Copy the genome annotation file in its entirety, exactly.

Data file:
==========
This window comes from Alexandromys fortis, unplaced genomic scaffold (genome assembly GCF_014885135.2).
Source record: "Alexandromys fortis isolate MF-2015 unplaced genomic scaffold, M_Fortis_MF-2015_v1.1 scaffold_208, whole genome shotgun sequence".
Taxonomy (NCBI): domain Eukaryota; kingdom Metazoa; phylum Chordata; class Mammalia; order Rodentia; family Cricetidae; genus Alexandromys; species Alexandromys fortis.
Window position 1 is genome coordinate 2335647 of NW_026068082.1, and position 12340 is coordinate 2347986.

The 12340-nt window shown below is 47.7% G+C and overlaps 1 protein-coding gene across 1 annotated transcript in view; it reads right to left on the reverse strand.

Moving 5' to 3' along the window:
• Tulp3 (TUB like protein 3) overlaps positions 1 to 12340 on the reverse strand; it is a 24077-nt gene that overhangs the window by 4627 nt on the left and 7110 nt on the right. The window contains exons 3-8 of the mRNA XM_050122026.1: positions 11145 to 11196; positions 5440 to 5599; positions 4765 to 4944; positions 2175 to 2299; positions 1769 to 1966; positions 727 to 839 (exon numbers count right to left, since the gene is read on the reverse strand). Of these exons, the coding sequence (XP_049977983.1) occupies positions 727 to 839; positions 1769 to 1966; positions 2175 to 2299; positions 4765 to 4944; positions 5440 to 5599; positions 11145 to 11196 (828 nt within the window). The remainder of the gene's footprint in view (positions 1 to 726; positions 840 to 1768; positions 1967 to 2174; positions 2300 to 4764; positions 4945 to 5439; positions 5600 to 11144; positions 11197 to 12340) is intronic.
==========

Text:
This window comes from Alexandromys fortis, unplaced genomic scaffold (genome assembly GCF_014885135.2).
Source record: "Alexandromys fortis isolate MF-2015 unplaced genomic scaffold, M_Fortis_MF-2015_v1.1 scaffold_208, whole genome shotgun sequence".
Taxonomy (NCBI): domain Eukaryota; kingdom Metazoa; phylum Chordata; class Mammalia; order Rodentia; family Cricetidae; genus Alexandromys; species Alexandromys fortis.
Window position 1 is genome coordinate 2335647 of NW_026068082.1, and position 12340 is coordinate 2347986.

The 12340-nt window shown below is 47.7% G+C and overlaps 1 protein-coding gene across 1 annotated transcript in view; it reads right to left on the reverse strand.

Moving 5' to 3' along the window:
• Tulp3 (TUB like protein 3) overlaps positions 1 to 12340 on the reverse strand; it is a 24077-nt gene that overhangs the window by 4627 nt on the left and 7110 nt on the right. The window contains exons 3-8 of the mRNA XM_050122026.1: positions 11145 to 11196; positions 5440 to 5599; positions 4765 to 4944; positions 2175 to 2299; positions 1769 to 1966; positions 727 to 839 (exon numbers count right to left, since the gene is read on the reverse strand). Of these exons, the coding sequence (XP_049977983.1) occupies positions 727 to 839; positions 1769 to 1966; positions 2175 to 2299; positions 4765 to 4944; positions 5440 to 5599; positions 11145 to 11196 (828 nt within the window). The remainder of the gene's footprint in view (positions 1 to 726; positions 840 to 1768; positions 1967 to 2174; positions 2300 to 4764; positions 4945 to 5439; positions 5600 to 11144; positions 11197 to 12340) is intronic.